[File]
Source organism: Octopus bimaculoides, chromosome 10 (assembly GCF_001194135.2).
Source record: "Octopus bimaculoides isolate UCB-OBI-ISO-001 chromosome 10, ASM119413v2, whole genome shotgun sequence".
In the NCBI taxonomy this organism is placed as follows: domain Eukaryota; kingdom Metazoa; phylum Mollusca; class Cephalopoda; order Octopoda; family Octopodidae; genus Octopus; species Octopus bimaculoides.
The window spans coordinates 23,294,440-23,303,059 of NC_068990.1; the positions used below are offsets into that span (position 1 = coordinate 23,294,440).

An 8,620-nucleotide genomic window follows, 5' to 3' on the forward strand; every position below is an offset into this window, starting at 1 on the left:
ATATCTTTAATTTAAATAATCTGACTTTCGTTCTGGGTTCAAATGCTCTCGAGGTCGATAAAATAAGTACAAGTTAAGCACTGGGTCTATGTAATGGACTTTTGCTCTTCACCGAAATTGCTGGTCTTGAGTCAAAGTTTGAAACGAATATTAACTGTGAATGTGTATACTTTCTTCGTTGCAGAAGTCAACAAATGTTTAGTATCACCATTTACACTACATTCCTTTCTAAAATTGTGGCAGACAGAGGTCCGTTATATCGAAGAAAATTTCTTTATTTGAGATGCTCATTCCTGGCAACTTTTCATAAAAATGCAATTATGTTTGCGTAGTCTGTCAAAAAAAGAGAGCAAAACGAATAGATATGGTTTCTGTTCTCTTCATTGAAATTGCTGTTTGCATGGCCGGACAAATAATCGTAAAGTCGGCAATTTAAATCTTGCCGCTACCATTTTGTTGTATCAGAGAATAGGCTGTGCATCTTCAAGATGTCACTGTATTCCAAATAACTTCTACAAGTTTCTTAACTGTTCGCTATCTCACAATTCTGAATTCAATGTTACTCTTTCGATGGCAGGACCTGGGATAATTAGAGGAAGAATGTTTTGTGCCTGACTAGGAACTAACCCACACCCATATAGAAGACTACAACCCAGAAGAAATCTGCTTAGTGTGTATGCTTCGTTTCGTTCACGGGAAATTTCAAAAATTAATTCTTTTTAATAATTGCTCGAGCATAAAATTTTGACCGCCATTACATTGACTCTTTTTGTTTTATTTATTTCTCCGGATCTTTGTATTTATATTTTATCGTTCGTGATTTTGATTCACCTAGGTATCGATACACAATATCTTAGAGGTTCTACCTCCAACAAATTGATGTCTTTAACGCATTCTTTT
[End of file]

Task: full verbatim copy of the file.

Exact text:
Source organism: Octopus bimaculoides, chromosome 10 (assembly GCF_001194135.2).
Source record: "Octopus bimaculoides isolate UCB-OBI-ISO-001 chromosome 10, ASM119413v2, whole genome shotgun sequence".
In the NCBI taxonomy this organism is placed as follows: domain Eukaryota; kingdom Metazoa; phylum Mollusca; class Cephalopoda; order Octopoda; family Octopodidae; genus Octopus; species Octopus bimaculoides.
The window spans coordinates 23,294,440-23,303,059 of NC_068990.1; the positions used below are offsets into that span (position 1 = coordinate 23,294,440).

An 8,620-nucleotide genomic window follows, 5' to 3' on the forward strand; every position below is an offset into this window, starting at 1 on the left:
ATATCTTTAATTTAAATAATCTGACTTTCGTTCTGGGTTCAAATGCTCTCGAGGTCGATAAAATAAGTACAAGTTAAGCACTGGGTCTATGTAATGGACTTTTGCTCTTCACCGAAATTGCTGGTCTTGAGTCAAAGTTTGAAACGAATATTAACTGTGAATGTGTATACTTTCTTCGTTGCAGAAGTCAACAAATGTTTAGTATCACCATTTACACTACATTCCTTTCTAAAATTGTGGCAGACAGAGGTCCGTTATATCGAAGAAAATTTCTTTATTTGAGATGCTCATTCCTGGCAACTTTTCATAAAAATGCAATTATGTTTGCGTAGTCTGTCAAAAAAAGAGAGCAAAACGAATAGATATGGTTTCTGTTCTCTTCATTGAAATTGCTGTTTGCATGGCCGGACAAATAATCGTAAAGTCGGCAATTTAAATCTTGCCGCTACCATTTTGTTGTATCAGAGAATAGGCTGTGCATCTTCAAGATGTCACTGTATTCCAAATAACTTCTACAAGTTTCTTAACTGTTCGCTATCTCACAATTCTGAATTCAATGTTACTCTTTCGATGGCAGGACCTGGGATAATTAGAGGAAGAATGTTTTGTGCCTGACTAGGAACTAACCCACACCCATATAGAAGACTACAACCCAGAAGAAATCTGCTTAGTGTGTATGCTTCGTTTCGTTCACGGGAAATTTCAAAAATTAATTCTTTTTAATAATTGCTCGAGCATAAAATTTTGACCGCCATTACATTGACTCTTTTTGTTTTATTTATTTCTCCGGATCTTTGTATTTATATTTTATCGTTCGTGATTTTGATTCACCTAGGTATCGATACACAATATCTTAGAGGTTCTACCTCCAACAAATTGATGTCTTTAACGCATTCTTTT